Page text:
Introducing… a student researcher
Kate Kim is completing a summer research program at the Geriatric Education and Research in Aging Sciences (GERAS) Centre as a full-time student researcher. She is one of fourteen top-performing students across Ontario selected through the Hamilton Health Sciences High School Health Research Bursary Awards competition. She is leading a behavior-based evaluation of GERAS to Go, a program that teaches older adults about healthy aging.
Favourite Colour: light pink / Book: Momo by Michael Ende/Vacation Spot: Korea, my home country/ Music: ballads and pop / Animal: birds/ Food: peaches/ Holiday: Family Day
Who is your mentor at HHS? Tell us about him/her.
My mentor at the GERAS Centre is Dr. Alexandra Papaioannou. She is a geriatric medicine specialist at Hamilton Health Sciences and a professor of medicine at McMaster University. She specializes in osteoporosis and fractures, falls in the elderly, and quality of life in the older population. She has been generously supporting me with resources and advice as I work on my research project and has helped me become a more mature and knowledgeable student researcher.
“Seeing the challenges they experience has made me passionate about contributing to the health care field and finding answers for people suffering from different illnesses.”
What are your favourite ways to spend your free time?
I love to spend my spare time drawing, painting, playing music and volunteering. Arts and music help me to relieve my stress and become more productive. I also enjoy conducting independent research and attending conferences that allow me to expand my interests and meet other science enthusiasts.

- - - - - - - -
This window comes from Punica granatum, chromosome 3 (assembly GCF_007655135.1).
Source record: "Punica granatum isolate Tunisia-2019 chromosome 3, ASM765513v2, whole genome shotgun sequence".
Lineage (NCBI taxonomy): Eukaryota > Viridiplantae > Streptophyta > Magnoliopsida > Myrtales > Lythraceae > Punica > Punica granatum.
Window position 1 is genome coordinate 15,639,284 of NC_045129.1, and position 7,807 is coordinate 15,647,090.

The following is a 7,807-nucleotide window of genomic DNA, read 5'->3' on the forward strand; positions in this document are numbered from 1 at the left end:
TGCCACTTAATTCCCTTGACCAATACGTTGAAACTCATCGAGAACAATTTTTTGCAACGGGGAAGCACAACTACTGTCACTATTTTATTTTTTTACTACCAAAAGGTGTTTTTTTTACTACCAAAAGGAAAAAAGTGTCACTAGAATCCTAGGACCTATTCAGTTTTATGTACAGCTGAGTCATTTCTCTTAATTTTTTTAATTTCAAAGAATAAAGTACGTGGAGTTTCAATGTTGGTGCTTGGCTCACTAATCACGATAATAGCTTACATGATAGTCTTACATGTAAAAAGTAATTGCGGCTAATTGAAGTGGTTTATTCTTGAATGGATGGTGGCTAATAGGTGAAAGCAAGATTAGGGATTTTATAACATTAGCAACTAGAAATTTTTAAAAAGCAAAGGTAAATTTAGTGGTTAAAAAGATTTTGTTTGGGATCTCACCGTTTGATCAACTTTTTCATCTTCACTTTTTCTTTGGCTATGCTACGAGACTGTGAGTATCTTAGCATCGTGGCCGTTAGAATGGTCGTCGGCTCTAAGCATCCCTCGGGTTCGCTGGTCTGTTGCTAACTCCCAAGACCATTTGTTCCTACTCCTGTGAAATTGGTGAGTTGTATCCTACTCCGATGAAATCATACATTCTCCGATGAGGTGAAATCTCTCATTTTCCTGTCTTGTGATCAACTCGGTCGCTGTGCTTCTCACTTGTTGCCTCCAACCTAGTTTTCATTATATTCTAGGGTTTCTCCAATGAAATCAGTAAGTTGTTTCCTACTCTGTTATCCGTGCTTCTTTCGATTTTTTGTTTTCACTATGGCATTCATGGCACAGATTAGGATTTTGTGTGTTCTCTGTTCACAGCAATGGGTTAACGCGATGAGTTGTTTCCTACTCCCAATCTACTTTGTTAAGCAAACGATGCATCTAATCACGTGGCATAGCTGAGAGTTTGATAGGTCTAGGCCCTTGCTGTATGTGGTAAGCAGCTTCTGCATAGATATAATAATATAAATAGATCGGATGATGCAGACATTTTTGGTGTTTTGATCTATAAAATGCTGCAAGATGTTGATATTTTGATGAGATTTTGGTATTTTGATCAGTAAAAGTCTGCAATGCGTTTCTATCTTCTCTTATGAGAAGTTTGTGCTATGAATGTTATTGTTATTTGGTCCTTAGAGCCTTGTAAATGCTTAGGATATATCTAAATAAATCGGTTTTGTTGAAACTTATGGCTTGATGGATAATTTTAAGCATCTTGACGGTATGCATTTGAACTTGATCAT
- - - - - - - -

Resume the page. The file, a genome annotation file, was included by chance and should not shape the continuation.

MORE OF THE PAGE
Tell us about your most gratifying experience at HHS.
My entire experience at Hamilton Health Sciences has been extremely gratifying. I received a remarkable opportunity to spearhead a research project and will publish the findings. Through designing and leading the project, I’ve been able to expand my knowledge on research and Geriatrics.
Why are you interested in working in healthcare?
As an ambitious and curious science lover, biomedical science and healthcare have been an integral part of my life. Several close family members of mine have had a significant health issues and this has been hard for me and my family. I’ve also met many people who are struggling with illness through the volunteering I do. Seeing the challenges they experience has made me passionate about contributing to the health care field and finding answers for people suffering from different illnesses.
What advice would you give to your younger student peers about the value of gaining real work research experience early on?
I’ve been lucky to have opportunities to gain work experiences in my area of as a young student. Often, people argue that having research opportunities or real work experiences may not be worthwhile for high school students because they are too young; however, I strongly believe that there is no such thing as too early. Everything, including science, is valuable at all ages for people who are passionate about it. I would tell my younger peers not to let other people decide when and how you can pursue your passion. If you have a goal, start now and express your interest within your community and beyond. There are numerous, valuable real work experiences that will lead you to step closer to becoming a great professional.
What are your career goals and aspirations?
I want to pursue research because I appreciate the hope it provides for future generations. Since I’m only 17, I’m still deciding exactly what I want to do, but in the short-term. I hope to expand my research experience and take on different kinds of projects. Long-term, I see myself practicing medicine, potentially as a surgeon, and conducting research that helps to expand what we’re capable of in health care. I want to excel in whatever I pursue and think that including both research and clinical practice in my career path will allow me to support people who are struggling in multiple ways.